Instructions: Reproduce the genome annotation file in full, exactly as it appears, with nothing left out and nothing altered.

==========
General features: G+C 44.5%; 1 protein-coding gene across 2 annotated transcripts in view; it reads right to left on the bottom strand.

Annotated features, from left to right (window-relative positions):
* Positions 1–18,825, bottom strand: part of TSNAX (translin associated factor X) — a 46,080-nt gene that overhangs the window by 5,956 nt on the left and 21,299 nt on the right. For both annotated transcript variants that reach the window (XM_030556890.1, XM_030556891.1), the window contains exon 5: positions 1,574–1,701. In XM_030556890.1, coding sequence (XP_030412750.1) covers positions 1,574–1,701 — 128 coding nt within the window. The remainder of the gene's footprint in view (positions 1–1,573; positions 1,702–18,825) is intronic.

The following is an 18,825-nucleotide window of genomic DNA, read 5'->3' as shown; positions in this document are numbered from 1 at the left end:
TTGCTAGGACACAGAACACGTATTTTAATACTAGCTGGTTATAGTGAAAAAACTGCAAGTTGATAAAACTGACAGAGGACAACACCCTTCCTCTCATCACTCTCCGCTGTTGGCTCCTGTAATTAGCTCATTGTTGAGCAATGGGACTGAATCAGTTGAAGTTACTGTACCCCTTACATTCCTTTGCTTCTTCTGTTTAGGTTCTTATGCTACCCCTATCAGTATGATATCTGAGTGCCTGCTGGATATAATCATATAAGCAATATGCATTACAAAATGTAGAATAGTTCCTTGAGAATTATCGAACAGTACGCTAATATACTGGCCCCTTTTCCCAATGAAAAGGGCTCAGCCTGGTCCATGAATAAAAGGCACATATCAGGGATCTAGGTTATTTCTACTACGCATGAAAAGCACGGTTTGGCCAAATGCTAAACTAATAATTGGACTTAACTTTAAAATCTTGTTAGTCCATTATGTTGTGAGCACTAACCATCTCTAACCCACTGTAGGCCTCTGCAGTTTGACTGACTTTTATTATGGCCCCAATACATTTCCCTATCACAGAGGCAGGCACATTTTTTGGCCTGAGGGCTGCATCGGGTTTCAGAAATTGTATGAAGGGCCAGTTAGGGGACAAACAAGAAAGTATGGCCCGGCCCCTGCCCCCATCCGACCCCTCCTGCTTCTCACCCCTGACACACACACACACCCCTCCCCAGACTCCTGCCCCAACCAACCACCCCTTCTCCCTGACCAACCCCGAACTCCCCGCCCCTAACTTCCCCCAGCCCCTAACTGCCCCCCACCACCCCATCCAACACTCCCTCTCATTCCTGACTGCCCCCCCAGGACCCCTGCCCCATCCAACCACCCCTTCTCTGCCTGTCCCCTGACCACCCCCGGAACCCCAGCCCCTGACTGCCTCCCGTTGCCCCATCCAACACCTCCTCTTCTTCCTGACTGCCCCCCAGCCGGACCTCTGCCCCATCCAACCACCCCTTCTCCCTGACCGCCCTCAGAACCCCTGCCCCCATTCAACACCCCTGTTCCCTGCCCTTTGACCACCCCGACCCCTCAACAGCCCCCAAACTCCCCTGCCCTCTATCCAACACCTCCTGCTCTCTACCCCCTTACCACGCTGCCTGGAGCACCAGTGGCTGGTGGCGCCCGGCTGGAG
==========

General features: G+C 44.5%; 1 protein-coding gene across 2 annotated transcripts in view; it reads right to left on the bottom strand.

Annotated features, from left to right (window-relative positions):
* Positions 1–18,825, bottom strand: part of TSNAX (translin associated factor X) — a 46,080-nt gene that overhangs the window by 5,956 nt on the left and 21,299 nt on the right. For both annotated transcript variants that reach the window (XM_030556890.1, XM_030556891.1), the window contains exon 5: positions 1,574–1,701. In XM_030556890.1, coding sequence (XP_030412750.1) covers positions 1,574–1,701 — 128 coding nt within the window. The remainder of the gene's footprint in view (positions 1–1,573; positions 1,702–18,825) is intronic.

The following is an 18,825-nucleotide window of genomic DNA, read 5'->3' as shown; positions in this document are numbered from 1 at the left end:
TTGCTAGGACACAGAACACGTATTTTAATACTAGCTGGTTATAGTGAAAAAACTGCAAGTTGATAAAACTGACAGAGGACAACACCCTTCCTCTCATCACTCTCCGCTGTTGGCTCCTGTAATTAGCTCATTGTTGAGCAATGGGACTGAATCAGTTGAAGTTACTGTACCCCTTACATTCCTTTGCTTCTTCTGTTTAGGTTCTTATGCTACCCCTATCAGTATGATATCTGAGTGCCTGCTGGATATAATCATATAAGCAATATGCATTACAAAATGTAGAATAGTTCCTTGAGAATTATCGAACAGTACGCTAATATACTGGCCCCTTTTCCCAATGAAAAGGGCTCAGCCTGGTCCATGAATAAAAGGCACATATCAGGGATCTAGGTTATTTCTACTACGCATGAAAAGCACGGTTTGGCCAAATGCTAAACTAATAATTGGACTTAACTTTAAAATCTTGTTAGTCCATTATGTTGTGAGCACTAACCATCTCTAACCCACTGTAGGCCTCTGCAGTTTGACTGACTTTTATTATGGCCCCAATACATTTCCCTATCACAGAGGCAGGCACATTTTTTGGCCTGAGGGCTGCATCGGGTTTCAGAAATTGTATGAAGGGCCAGTTAGGGGACAAACAAGAAAGTATGGCCCGGCCCCTGCCCCCATCCGACCCCTCCTGCTTCTCACCCCTGACACACACACACACCCCTCCCCAGACTCCTGCCCCAACCAACCACCCCTTCTCCCTGACCAACCCCGAACTCCCCGCCCCTAACTTCCCCCAGCCCCTAACTGCCCCCCACCACCCCATCCAACACTCCCTCTCATTCCTGACTGCCCCCCCAGGACCCCTGCCCCATCCAACCACCCCTTCTCTGCCTGTCCCCTGACCACCCCCGGAACCCCAGCCCCTGACTGCCTCCCGTTGCCCCATCCAACACCTCCTCTTCTTCCTGACTGCCCCCCAGCCGGACCTCTGCCCCATCCAACCACCCCTTCTCCCTGACCGCCCTCAGAACCCCTGCCCCCATTCAACACCCCTGTTCCCTGCCCTTTGACCACCCCGACCCCTCAACAGCCCCCAAACTCCCCTGCCCTCTATCCAACACCTCCTGCTCTCTACCCCCTTACCACGCTGCCTGGAGCACCAGTGGCTGGTGGCGCCCGGCTGGAG